By now, you guys probably know that our family is one of big khichdi fans. Khichdi often finds pride of place on our dining table, in different versions and flavours. We love experimenting with different types of khichdi!  The latest type of khichdi I prepared was a Chatpati Vegetable Khichdi, with chaat masala adding a lovely, refreshing, tangy flavour to it.

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The Chatpati Vegetable Khichdi turned out absolutely beautiful! It made for a lovely change from the usual Vegetable Daal Khichdi we make with garam masala in it. I was in the mood to indulge and topped the khichdi with some grated cheese too, which elevated the dish to a whole new level.

I have used Rozana Sona Masoori Rice and Moong Daal from Popular Essentials to make this Chatpati Vegetable Khichdi. Popular Essentials is a Bangalore-based brand which offers a variety of groceries, and I have been trying out their products for some time now. I like the quality and taste of their products, the secure packaging and the super-fast delivery. Popular Essentials’ products are available on Amazon, in case you are interested in checking them out.

The chaat masala I have used in this khichdi is from Ciba Taaza, a brand that offers a variety of interesting Indian spice mixes, all made using traditional recipes. The masalas are made without any artificial colouring or flavouring agents or preservatives. I have been using spice mixes from Ciba Taaza for a while, and absolutely love their freshness, fragrance and taste. They are available on Amazon, too!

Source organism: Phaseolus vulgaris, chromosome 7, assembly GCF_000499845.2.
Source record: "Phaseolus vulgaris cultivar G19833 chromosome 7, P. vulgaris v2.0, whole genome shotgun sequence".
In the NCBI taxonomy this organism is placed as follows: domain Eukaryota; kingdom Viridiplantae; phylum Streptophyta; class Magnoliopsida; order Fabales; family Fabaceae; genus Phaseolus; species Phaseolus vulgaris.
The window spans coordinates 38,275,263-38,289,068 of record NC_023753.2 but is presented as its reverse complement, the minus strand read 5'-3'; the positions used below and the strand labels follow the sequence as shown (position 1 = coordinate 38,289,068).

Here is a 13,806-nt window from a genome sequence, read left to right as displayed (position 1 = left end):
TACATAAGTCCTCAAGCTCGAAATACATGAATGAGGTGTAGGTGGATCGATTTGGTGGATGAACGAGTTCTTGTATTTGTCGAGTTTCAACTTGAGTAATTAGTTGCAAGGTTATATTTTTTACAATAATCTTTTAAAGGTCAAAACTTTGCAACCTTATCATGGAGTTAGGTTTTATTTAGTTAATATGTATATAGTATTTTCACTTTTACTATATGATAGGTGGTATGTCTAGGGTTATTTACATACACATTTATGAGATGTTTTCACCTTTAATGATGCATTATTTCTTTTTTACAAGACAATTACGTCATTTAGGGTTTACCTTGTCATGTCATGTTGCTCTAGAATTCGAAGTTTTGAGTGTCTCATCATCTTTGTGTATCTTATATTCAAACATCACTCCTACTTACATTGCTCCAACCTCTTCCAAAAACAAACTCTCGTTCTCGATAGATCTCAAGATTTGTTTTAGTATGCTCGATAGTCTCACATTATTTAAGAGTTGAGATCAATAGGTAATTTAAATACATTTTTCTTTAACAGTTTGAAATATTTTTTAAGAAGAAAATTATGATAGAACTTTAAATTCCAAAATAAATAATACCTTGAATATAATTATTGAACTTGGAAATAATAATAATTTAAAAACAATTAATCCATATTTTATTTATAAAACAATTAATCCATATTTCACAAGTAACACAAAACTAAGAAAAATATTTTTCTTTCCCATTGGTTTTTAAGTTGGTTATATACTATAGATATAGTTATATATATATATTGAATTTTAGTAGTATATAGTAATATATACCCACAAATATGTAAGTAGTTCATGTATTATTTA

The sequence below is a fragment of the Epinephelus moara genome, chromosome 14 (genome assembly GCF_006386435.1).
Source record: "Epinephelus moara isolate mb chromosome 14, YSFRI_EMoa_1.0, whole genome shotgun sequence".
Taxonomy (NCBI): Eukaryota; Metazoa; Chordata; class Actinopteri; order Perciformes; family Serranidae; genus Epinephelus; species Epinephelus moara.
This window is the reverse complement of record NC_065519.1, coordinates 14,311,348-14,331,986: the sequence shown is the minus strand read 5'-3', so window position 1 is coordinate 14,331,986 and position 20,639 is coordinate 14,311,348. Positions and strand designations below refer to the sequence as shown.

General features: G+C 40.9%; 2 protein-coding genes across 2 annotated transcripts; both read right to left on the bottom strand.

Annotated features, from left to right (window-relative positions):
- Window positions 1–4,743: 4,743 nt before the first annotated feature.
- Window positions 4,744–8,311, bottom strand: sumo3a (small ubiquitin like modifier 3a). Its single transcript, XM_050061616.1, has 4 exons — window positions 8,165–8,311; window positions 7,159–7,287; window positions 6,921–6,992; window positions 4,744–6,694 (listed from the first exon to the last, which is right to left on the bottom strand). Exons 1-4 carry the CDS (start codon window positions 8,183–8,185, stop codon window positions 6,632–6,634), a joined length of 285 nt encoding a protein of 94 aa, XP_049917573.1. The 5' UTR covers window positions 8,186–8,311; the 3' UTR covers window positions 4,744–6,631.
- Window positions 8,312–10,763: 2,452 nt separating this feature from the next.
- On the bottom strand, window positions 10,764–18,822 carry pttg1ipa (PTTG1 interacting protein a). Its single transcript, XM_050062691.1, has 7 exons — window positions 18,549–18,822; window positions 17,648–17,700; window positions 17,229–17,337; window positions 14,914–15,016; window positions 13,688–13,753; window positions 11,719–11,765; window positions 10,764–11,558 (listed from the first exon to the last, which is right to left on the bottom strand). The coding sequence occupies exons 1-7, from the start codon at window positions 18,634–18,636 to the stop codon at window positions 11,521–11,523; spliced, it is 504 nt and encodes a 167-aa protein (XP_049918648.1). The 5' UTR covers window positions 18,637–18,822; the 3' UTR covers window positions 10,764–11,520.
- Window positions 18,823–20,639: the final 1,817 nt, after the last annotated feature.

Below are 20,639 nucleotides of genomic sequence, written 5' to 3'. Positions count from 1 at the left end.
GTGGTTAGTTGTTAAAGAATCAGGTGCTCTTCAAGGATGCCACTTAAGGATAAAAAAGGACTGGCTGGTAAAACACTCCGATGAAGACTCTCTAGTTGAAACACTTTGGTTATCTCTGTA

Now, let’s check out how to make the Chatpati Vegetable Khichdi, shall we?

Ingredients (serves 3-4):

  1. 3/4 cup rice
  2. 1/4 cup moong daal
  3. 1 small carrot
  4. 1 small capsicum
  5. 1/4 cup shelled green peas
  6. 6-7 beans
  7. 2-3 medium-sized florets of cauliflower
  8. A 1-inch piece of ginger
  9. 5-6 cloves of garlic
  10. A few stalks of fresh coriander leaves
  11. 1 tablespoon oil
  12. 2 pinches of asafoetida (hing)
  13. 1 teaspoon mustard seeds (rai)
  14. 1 teaspoon cumin seeds (jeera)
  15. Salt, to taste
  16. 1/2 cup turmeric powder
  17. Red chilli powder, to taste
  18. 2 tablespoons chaat masala or to taste
  19. Cheese, as needed

Method:

1. Wash the rice and moong daal together thoroughly under running water a couple of times. Drain out the excess water.

2. Pressure cook the washed and drained rice and moong daal together with 3 cups of water, for 4 whistles. Let the pressure release naturally. Keep the cooked rice and moong daal aside.

3. Peel the ginger and garlic cloves. Chop the ginger into small pieces. Grind the ginger and garlic together into a paste, using a mixer, with very little water. Keep aside.

4. Peel the carrot and chop into finely. Chop the coriander, capsicum and cauliflower finely. Remove strings from the beans, and chop them finely too. Keep aside.

5. Grate cheese finely. Keep aside.

6. Heat oil in a pan. Add in the mustard seeds and let it pop. Add in the cumin and asafoetida, and let them stay in for a couple of seconds.

7. Now, add the chopped carrot, cauliflower, beans and capsicum to the pan, along with the shelled green peas. Add in the ginger-garlic paste. Cook on medium flame till the vegetables are cooked, but retain a bit of a crunch. You may even sprinkle some water on the veggies, if required.

8. Once the vegetables are cooked, add the cooked rice and moong daal to the pan. Add in 1 more cup of water, salt to taste, turmeric powder, red chilli powder and chaat masala. Mix well. Cook on medium flame for a couple of minutes, stirring intermittently. Switch off gas.

9. Serve the Chatpati Vegetable Khichdi hot, with loads of grated cheese and chopped coriander sprinkled on top.

Notes:

1. Ghee or butter can be used to make this khichdi too, instead of the oil I have used here. I have used just 1 tablespoon of oil, but you can use more depending upon your personal taste preferences.